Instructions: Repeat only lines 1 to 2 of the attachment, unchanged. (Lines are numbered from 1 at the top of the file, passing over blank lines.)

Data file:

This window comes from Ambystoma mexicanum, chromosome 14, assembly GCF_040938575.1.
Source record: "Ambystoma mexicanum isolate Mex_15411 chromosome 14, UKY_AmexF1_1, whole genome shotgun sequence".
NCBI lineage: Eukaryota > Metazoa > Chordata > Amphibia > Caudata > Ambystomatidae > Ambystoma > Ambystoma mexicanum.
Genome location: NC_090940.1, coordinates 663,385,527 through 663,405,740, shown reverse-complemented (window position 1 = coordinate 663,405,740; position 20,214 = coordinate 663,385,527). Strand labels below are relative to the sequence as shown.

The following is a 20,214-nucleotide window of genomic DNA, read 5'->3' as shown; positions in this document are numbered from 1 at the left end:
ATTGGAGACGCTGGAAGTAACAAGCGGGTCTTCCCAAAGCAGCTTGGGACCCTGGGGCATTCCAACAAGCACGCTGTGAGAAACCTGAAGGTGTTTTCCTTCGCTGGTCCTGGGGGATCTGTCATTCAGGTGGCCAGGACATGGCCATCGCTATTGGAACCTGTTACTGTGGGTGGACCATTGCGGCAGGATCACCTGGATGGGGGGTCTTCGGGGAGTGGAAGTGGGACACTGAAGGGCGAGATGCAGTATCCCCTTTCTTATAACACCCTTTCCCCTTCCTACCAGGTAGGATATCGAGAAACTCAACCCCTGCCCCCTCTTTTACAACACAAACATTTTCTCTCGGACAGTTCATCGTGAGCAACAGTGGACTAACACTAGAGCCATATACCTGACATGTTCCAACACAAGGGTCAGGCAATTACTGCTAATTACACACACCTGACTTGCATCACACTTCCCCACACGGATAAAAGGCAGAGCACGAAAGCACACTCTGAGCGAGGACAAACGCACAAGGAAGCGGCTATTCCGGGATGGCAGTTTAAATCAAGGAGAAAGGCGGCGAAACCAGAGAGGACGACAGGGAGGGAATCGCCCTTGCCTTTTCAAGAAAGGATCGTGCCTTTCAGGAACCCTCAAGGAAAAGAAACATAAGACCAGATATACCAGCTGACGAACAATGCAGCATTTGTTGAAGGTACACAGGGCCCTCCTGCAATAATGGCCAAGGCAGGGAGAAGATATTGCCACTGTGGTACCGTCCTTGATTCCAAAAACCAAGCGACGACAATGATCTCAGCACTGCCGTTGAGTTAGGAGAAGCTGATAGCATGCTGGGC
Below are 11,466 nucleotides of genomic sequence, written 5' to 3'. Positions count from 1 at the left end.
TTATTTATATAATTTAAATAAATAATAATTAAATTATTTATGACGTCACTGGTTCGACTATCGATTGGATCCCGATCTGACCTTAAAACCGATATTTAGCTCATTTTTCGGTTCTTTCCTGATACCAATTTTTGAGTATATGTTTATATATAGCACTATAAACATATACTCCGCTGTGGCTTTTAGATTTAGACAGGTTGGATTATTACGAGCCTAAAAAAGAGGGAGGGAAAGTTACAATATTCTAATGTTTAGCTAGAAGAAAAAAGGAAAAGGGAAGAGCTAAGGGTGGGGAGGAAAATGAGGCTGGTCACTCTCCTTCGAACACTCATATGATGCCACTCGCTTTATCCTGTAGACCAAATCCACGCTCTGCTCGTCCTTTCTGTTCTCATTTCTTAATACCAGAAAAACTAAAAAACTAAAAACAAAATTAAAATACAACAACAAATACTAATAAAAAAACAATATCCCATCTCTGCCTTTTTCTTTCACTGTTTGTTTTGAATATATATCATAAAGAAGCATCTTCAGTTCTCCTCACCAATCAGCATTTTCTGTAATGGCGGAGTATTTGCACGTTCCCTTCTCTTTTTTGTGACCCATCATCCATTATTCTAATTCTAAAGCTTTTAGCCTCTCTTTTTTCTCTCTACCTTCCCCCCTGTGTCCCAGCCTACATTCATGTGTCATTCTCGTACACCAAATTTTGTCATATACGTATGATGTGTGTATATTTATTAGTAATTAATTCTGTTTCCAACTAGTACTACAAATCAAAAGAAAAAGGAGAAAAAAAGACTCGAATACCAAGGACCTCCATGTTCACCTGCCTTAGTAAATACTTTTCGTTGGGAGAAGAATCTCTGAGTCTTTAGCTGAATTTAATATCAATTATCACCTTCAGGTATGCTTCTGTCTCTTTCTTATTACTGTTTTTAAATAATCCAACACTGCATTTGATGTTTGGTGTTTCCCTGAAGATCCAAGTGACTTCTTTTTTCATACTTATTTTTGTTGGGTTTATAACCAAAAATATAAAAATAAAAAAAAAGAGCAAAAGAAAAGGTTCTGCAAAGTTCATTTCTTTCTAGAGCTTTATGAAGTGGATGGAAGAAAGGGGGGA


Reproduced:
This window comes from Ambystoma mexicanum, chromosome 14, assembly GCF_040938575.1.
Source record: "Ambystoma mexicanum isolate Mex_15411 chromosome 14, UKY_AmexF1_1, whole genome shotgun sequence".